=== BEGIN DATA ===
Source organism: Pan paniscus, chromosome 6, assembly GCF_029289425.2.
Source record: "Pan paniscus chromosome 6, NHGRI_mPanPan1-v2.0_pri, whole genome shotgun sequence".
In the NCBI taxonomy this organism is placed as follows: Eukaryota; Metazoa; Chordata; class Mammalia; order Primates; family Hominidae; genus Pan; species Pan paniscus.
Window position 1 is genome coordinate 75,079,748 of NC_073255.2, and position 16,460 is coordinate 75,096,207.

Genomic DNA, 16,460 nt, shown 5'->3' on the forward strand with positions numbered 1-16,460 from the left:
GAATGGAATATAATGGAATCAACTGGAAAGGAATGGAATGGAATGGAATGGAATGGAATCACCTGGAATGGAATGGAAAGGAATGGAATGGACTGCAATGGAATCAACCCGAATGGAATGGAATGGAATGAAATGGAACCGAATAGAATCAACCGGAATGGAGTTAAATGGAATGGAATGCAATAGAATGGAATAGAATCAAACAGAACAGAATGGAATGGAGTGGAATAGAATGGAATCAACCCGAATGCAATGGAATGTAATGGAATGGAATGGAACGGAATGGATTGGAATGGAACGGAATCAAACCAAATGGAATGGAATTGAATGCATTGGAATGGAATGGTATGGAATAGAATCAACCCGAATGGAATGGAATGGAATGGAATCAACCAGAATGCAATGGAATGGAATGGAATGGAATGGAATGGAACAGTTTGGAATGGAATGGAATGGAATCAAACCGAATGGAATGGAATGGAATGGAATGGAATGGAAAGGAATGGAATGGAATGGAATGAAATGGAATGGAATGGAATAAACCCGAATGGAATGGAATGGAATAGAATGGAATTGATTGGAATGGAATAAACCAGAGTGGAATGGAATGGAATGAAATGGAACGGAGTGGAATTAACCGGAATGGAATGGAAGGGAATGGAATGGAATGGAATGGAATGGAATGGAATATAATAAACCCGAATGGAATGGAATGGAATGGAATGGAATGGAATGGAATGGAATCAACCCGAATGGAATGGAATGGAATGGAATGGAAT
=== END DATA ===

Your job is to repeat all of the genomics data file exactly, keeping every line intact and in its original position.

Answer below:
Source organism: Pan paniscus, chromosome 6, assembly GCF_029289425.2.
Source record: "Pan paniscus chromosome 6, NHGRI_mPanPan1-v2.0_pri, whole genome shotgun sequence".
In the NCBI taxonomy this organism is placed as follows: Eukaryota; Metazoa; Chordata; class Mammalia; order Primates; family Hominidae; genus Pan; species Pan paniscus.
Window position 1 is genome coordinate 75,079,748 of NC_073255.2, and position 16,460 is coordinate 75,096,207.

Genomic DNA, 16,460 nt, shown 5'->3' on the forward strand with positions numbered 1-16,460 from the left:
GAATGGAATATAATGGAATCAACTGGAAAGGAATGGAATGGAATGGAATGGAATGGAATCACCTGGAATGGAATGGAAAGGAATGGAATGGACTGCAATGGAATCAACCCGAATGGAATGGAATGGAATGAAATGGAACCGAATAGAATCAACCGGAATGGAGTTAAATGGAATGGAATGCAATAGAATGGAATAGAATCAAACAGAACAGAATGGAATGGAGTGGAATAGAATGGAATCAACCCGAATGCAATGGAATGTAATGGAATGGAATGGAACGGAATGGATTGGAATGGAACGGAATCAAACCAAATGGAATGGAATTGAATGCATTGGAATGGAATGGTATGGAATAGAATCAACCCGAATGGAATGGAATGGAATGGAATCAACCAGAATGCAATGGAATGGAATGGAATGGAATGGAATGGAACAGTTTGGAATGGAATGGAATGGAATCAAACCGAATGGAATGGAATGGAATGGAATGGAATGGAAAGGAATGGAATGGAATGGAATGAAATGGAATGGAATGGAATAAACCCGAATGGAATGGAATGGAATAGAATGGAATTGATTGGAATGGAATAAACCAGAGTGGAATGGAATGGAATGAAATGGAACGGAGTGGAATTAACCGGAATGGAATGGAAGGGAATGGAATGGAATGGAATGGAATGGAATGGAATATAATAAACCCGAATGGAATGGAATGGAATGGAATGGAATGGAATGGAATGGAATCAACCCGAATGGAATGGAATGGAATGGAATGGAAT